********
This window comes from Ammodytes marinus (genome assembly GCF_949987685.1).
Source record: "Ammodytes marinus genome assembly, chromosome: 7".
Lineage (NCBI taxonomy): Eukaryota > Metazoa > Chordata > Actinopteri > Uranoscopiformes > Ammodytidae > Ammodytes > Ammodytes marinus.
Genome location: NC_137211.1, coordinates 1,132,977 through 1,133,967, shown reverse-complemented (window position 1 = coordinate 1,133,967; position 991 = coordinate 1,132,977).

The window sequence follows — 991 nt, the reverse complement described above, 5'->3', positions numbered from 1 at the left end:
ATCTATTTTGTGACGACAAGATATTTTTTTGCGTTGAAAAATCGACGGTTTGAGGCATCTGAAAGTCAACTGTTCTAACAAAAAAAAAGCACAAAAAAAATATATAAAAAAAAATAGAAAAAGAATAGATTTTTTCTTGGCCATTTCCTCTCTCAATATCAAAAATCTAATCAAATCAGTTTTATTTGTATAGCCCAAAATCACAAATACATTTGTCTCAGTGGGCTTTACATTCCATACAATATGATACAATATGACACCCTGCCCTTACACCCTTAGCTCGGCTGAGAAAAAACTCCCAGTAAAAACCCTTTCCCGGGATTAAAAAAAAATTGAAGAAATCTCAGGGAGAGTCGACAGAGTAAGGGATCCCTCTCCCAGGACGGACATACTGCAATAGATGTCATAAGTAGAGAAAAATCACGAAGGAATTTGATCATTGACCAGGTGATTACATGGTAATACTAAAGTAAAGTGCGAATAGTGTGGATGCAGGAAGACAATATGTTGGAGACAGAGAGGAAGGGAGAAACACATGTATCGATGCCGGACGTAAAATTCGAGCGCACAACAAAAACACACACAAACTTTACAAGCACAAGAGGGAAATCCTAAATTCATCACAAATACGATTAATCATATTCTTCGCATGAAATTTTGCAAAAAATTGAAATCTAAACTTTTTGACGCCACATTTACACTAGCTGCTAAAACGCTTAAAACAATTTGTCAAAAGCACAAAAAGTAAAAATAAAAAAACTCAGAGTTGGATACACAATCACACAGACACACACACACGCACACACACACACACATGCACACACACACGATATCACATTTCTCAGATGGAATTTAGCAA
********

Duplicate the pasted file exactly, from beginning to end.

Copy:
This window comes from Ammodytes marinus (genome assembly GCF_949987685.1).
Source record: "Ammodytes marinus genome assembly, chromosome: 7".
Lineage (NCBI taxonomy): Eukaryota > Metazoa > Chordata > Actinopteri > Uranoscopiformes > Ammodytidae > Ammodytes > Ammodytes marinus.
Genome location: NC_137211.1, coordinates 1,132,977 through 1,133,967, shown reverse-complemented (window position 1 = coordinate 1,133,967; position 991 = coordinate 1,132,977).

The window sequence follows — 991 nt, the reverse complement described above, 5'->3', positions numbered from 1 at the left end:
ATCTATTTTGTGACGACAAGATATTTTTTTGCGTTGAAAAATCGACGGTTTGAGGCATCTGAAAGTCAACTGTTCTAACAAAAAAAAAGCACAAAAAAAATATATAAAAAAAAATAGAAAAAGAATAGATTTTTTCTTGGCCATTTCCTCTCTCAATATCAAAAATCTAATCAAATCAGTTTTATTTGTATAGCCCAAAATCACAAATACATTTGTCTCAGTGGGCTTTACATTCCATACAATATGATACAATATGACACCCTGCCCTTACACCCTTAGCTCGGCTGAGAAAAAACTCCCAGTAAAAACCCTTTCCCGGGATTAAAAAAAAATTGAAGAAATCTCAGGGAGAGTCGACAGAGTAAGGGATCCCTCTCCCAGGACGGACATACTGCAATAGATGTCATAAGTAGAGAAAAATCACGAAGGAATTTGATCATTGACCAGGTGATTACATGGTAATACTAAAGTAAAGTGCGAATAGTGTGGATGCAGGAAGACAATATGTTGGAGACAGAGAGGAAGGGAGAAACACATGTATCGATGCCGGACGTAAAATTCGAGCGCACAACAAAAACACACACAAACTTTACAAGCACAAGAGGGAAATCCTAAATTCATCACAAATACGATTAATCATATTCTTCGCATGAAATTTTGCAAAAAATTGAAATCTAAACTTTTTGACGCCACATTTACACTAGCTGCTAAAACGCTTAAAACAATTTGTCAAAAGCACAAAAAGTAAAAATAAAAAAACTCAGAGTTGGATACACAATCACACAGACACACACACACGCACACACACACACACATGCACACACACACGATATCACATTTCTCAGATGGAATTTAGCAA